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From: Vasudha Narayanan (vasu_at_religion.ufl.edu)
Date: Fri Oct 04 1996 - 10:56:39 PDT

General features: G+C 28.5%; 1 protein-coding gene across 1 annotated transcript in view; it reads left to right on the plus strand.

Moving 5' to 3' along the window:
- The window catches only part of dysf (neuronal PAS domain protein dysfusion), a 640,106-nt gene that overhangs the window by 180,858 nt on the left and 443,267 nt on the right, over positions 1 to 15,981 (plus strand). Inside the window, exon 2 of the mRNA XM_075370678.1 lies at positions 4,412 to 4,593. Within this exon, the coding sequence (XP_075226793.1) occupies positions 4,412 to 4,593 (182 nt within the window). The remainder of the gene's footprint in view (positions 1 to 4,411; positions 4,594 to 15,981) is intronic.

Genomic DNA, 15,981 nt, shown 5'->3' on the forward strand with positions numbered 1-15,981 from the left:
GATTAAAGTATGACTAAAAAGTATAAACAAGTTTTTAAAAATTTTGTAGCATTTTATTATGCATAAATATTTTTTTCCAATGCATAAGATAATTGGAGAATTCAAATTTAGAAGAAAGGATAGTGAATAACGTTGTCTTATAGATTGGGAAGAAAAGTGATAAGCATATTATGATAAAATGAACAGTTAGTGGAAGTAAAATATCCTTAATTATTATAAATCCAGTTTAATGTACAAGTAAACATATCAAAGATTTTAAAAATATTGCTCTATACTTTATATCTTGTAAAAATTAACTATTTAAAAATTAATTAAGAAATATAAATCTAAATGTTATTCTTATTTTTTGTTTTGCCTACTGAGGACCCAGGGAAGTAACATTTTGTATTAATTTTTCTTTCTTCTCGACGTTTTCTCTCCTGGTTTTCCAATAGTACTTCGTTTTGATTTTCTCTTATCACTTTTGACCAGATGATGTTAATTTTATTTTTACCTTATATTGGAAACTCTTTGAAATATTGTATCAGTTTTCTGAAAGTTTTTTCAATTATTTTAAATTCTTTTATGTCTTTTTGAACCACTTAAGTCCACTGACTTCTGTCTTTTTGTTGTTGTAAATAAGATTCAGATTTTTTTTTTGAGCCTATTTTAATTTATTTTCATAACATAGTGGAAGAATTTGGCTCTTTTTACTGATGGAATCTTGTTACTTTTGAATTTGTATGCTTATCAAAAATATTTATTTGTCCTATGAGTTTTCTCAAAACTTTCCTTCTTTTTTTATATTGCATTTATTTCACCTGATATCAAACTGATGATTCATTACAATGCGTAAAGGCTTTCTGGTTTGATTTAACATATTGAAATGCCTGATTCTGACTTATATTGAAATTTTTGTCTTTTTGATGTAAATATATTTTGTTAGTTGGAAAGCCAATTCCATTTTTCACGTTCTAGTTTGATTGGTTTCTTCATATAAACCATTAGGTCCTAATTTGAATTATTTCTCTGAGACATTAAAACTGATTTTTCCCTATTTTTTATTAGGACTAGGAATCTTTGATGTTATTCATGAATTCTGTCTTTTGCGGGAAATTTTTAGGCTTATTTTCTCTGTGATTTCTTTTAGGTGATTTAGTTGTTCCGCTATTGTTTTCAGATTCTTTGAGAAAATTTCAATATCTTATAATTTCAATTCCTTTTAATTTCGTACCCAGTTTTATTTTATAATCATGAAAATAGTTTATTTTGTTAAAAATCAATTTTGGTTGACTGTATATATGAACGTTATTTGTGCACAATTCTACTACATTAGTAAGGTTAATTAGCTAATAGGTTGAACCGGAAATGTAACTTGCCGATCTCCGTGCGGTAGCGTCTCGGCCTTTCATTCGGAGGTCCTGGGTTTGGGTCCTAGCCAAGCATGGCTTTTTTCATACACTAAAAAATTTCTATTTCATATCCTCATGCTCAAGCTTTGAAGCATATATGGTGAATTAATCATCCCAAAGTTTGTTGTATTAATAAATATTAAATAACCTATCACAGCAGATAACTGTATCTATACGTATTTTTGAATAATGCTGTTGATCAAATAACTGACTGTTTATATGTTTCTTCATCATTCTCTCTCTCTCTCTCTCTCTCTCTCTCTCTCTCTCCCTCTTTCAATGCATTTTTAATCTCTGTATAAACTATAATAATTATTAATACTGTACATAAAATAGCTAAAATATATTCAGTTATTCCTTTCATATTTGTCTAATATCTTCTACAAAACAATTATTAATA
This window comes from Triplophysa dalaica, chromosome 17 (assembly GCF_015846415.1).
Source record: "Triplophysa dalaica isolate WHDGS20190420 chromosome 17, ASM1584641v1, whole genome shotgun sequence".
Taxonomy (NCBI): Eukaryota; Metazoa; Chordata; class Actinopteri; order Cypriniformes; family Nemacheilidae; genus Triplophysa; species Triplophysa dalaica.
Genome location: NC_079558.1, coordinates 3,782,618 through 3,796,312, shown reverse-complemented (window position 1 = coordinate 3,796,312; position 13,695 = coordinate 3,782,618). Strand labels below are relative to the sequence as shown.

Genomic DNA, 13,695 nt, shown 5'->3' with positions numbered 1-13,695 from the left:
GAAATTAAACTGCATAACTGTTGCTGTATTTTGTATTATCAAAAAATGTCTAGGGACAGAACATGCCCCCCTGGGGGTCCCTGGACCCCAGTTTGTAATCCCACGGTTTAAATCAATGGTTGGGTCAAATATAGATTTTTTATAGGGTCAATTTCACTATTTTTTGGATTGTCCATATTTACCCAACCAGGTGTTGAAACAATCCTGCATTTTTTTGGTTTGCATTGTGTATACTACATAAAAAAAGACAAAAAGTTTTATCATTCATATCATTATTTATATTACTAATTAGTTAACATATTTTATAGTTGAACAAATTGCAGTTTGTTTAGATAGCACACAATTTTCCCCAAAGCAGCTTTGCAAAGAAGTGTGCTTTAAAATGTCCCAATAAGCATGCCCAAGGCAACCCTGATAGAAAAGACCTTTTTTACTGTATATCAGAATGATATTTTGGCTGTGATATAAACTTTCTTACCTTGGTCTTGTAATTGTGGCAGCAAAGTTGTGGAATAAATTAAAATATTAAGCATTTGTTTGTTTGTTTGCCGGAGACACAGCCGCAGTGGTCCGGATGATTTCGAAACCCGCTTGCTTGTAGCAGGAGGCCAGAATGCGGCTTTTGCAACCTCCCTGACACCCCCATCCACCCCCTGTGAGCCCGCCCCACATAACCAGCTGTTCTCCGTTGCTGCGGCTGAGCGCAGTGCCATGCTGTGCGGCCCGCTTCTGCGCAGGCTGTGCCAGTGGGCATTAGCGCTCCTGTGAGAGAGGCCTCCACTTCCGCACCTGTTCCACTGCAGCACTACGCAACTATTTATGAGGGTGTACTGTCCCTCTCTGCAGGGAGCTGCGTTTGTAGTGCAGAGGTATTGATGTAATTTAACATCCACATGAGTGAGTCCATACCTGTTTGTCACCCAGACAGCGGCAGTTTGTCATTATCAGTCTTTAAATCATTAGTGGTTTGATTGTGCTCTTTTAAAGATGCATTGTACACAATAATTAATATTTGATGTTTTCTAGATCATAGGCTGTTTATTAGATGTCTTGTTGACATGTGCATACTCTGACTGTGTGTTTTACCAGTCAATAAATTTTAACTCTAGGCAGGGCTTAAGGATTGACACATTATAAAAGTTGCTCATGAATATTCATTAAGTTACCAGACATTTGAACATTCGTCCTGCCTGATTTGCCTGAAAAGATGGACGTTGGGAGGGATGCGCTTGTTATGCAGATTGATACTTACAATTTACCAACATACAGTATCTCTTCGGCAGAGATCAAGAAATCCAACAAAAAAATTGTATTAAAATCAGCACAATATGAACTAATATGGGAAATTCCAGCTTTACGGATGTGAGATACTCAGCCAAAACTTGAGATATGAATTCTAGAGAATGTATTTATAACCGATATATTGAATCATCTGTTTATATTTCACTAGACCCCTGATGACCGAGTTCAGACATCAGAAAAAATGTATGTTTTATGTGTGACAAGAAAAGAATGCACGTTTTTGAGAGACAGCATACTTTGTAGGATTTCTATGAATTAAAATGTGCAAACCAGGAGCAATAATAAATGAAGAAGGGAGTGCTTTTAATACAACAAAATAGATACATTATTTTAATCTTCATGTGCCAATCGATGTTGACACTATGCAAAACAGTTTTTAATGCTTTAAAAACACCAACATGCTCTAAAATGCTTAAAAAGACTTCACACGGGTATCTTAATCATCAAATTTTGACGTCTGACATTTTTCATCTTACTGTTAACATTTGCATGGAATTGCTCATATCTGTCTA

Esteemed members of this group: I have been wondering about the origins of the "Kolu" during navaratri. This seems unique to people from Tamilnadu, parts of Andhra and Karnataka, though in Andhra there is also a tradition of displaying dolls during the time of makara sankaranti for three days. Some elders in India told me that originally only the murtis of the Lord, Lakshmi and others were kept and somehow the secular dolls came in later. Does anyone know the origin of the "kolu" as we know it? Maybe there is information in personal recollections-- for instance there are stories of some porcelain dolls being given during my great grandmother's first navaratri after marriage-- so that pushes it back some years! More and more "social" themes seem to be represented in India-- in the fifties I vaguely recall seeing scened from Indian independance movement. Do you know of other secular themes that were so represented? Since this has been an important tradition in our family, I was curious about the history, and have been unable to get textual answers. I have a lot of information on the story of Mahishasuramardini, the puranas where they come, Yudhistira's veneration of Durga in the Mahabharata (Virata Parvan, I believe), but I'm simply searching for information just on our Tamil kolu. Any information is welcome! Thanking you, Vasudha Narayanan PS The reason I requested even personal recollections is because it gives so much pleasure just to hear about it. For instance, this summer, when the bhakti group was on "hold," I had asked Sri Sadagopan about patinettam perukku and he gave me such a lovely answer about how the ladies in his family would take "kalanda sadam" to Mother Kaveri "who was rushing to her Lord's house" and celebrate the day. Reading that note, I kept imagining the scene so many times, along with the memories I had of the celebrations of the day. Thank you.